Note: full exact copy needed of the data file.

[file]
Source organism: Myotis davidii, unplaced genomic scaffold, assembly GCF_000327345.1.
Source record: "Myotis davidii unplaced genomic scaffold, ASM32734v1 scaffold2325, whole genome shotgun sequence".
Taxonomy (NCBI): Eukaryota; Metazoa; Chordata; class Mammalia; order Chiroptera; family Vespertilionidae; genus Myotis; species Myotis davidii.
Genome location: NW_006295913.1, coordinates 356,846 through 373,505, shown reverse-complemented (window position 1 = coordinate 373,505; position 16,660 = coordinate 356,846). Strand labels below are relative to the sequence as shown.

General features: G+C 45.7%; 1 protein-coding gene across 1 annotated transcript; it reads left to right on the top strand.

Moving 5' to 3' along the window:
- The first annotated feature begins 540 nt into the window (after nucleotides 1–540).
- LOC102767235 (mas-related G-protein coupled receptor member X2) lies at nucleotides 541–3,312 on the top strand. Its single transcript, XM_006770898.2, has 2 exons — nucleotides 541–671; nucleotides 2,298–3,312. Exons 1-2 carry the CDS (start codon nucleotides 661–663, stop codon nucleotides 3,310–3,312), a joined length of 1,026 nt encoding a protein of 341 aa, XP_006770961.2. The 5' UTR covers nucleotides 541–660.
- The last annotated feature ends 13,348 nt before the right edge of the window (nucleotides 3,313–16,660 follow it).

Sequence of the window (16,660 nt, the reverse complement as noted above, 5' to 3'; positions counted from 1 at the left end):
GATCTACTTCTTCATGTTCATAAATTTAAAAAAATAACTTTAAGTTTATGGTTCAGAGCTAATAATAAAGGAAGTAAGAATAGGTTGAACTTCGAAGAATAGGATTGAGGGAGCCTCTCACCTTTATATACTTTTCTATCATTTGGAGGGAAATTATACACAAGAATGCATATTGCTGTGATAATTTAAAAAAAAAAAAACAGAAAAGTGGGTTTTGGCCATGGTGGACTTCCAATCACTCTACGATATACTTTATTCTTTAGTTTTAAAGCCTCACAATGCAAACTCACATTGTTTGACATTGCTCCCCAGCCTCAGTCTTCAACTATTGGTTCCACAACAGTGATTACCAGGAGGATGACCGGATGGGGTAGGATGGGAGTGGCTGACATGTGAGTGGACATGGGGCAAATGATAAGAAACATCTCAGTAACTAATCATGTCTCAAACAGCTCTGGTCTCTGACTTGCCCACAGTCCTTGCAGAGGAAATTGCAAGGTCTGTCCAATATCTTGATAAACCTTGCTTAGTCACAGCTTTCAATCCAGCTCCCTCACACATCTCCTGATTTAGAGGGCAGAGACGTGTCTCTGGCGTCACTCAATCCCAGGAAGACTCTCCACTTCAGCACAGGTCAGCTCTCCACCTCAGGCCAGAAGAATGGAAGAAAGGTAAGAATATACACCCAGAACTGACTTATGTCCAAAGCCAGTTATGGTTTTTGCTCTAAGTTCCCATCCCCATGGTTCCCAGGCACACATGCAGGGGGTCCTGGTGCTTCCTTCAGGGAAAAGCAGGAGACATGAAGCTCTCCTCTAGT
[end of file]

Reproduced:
Source organism: Myotis davidii, unplaced genomic scaffold, assembly GCF_000327345.1.
Source record: "Myotis davidii unplaced genomic scaffold, ASM32734v1 scaffold2325, whole genome shotgun sequence".
Taxonomy (NCBI): Eukaryota; Metazoa; Chordata; class Mammalia; order Chiroptera; family Vespertilionidae; genus Myotis; species Myotis davidii.
Genome location: NW_006295913.1, coordinates 356,846 through 373,505, shown reverse-complemented (window position 1 = coordinate 373,505; position 16,660 = coordinate 356,846). Strand labels below are relative to the sequence as shown.

General features: G+C 45.7%; 1 protein-coding gene across 1 annotated transcript; it reads left to right on the top strand.

Moving 5' to 3' along the window:
- The first annotated feature begins 540 nt into the window (after nucleotides 1–540).
- LOC102767235 (mas-related G-protein coupled receptor member X2) lies at nucleotides 541–3,312 on the top strand. Its single transcript, XM_006770898.2, has 2 exons — nucleotides 541–671; nucleotides 2,298–3,312. Exons 1-2 carry the CDS (start codon nucleotides 661–663, stop codon nucleotides 3,310–3,312), a joined length of 1,026 nt encoding a protein of 341 aa, XP_006770961.2. The 5' UTR covers nucleotides 541–660.
- The last annotated feature ends 13,348 nt before the right edge of the window (nucleotides 3,313–16,660 follow it).

Sequence of the window (16,660 nt, the reverse complement as noted above, 5' to 3'; positions counted from 1 at the left end):
GATCTACTTCTTCATGTTCATAAATTTAAAAAAATAACTTTAAGTTTATGGTTCAGAGCTAATAATAAAGGAAGTAAGAATAGGTTGAACTTCGAAGAATAGGATTGAGGGAGCCTCTCACCTTTATATACTTTTCTATCATTTGGAGGGAAATTATACACAAGAATGCATATTGCTGTGATAATTTAAAAAAAAAAAAACAGAAAAGTGGGTTTTGGCCATGGTGGACTTCCAATCACTCTACGATATACTTTATTCTTTAGTTTTAAAGCCTCACAATGCAAACTCACATTGTTTGACATTGCTCCCCAGCCTCAGTCTTCAACTATTGGTTCCACAACAGTGATTACCAGGAGGATGACCGGATGGGGTAGGATGGGAGTGGCTGACATGTGAGTGGACATGGGGCAAATGATAAGAAACATCTCAGTAACTAATCATGTCTCAAACAGCTCTGGTCTCTGACTTGCCCACAGTCCTTGCAGAGGAAATTGCAAGGTCTGTCCAATATCTTGATAAACCTTGCTTAGTCACAGCTTTCAATCCAGCTCCCTCACACATCTCCTGATTTAGAGGGCAGAGACGTGTCTCTGGCGTCACTCAATCCCAGGAAGACTCTCCACTTCAGCACAGGTCAGCTCTCCACCTCAGGCCAGAAGAATGGAAGAAAGGTAAGAATATACACCCAGAACTGACTTATGTCCAAAGCCAGTTATGGTTTTTGCTCTAAGTTCCCATCCCCATGGTTCCCAGGCACACATGCAGGGGGTCCTGGTGCTTCCTTCAGGGAAAAGCAGGAGACATGAAGCTCTCCTCTAGT